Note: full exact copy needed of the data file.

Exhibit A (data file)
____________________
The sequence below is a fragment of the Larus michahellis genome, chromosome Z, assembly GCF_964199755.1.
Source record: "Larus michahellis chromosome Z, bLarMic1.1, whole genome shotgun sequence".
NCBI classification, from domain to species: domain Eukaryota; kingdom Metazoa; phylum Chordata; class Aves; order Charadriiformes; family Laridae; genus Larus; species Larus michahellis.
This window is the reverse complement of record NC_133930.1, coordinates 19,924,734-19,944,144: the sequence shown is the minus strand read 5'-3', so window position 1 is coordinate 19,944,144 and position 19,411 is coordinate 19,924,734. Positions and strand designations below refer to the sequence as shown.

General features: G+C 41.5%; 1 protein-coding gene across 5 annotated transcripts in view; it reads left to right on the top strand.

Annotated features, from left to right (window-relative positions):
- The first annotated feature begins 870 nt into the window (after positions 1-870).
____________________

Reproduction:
The sequence below is a fragment of the Larus michahellis genome, chromosome Z, assembly GCF_964199755.1.
Source record: "Larus michahellis chromosome Z, bLarMic1.1, whole genome shotgun sequence".
NCBI classification, from domain to species: domain Eukaryota; kingdom Metazoa; phylum Chordata; class Aves; order Charadriiformes; family Laridae; genus Larus; species Larus michahellis.
This window is the reverse complement of record NC_133930.1, coordinates 19,924,734-19,944,144: the sequence shown is the minus strand read 5'-3', so window position 1 is coordinate 19,944,144 and position 19,411 is coordinate 19,924,734. Positions and strand designations below refer to the sequence as shown.

General features: G+C 41.5%; 1 protein-coding gene across 5 annotated transcripts in view; it reads left to right on the top strand.

Annotated features, from left to right (window-relative positions):
- The first annotated feature begins 870 nt into the window (after positions 1-870).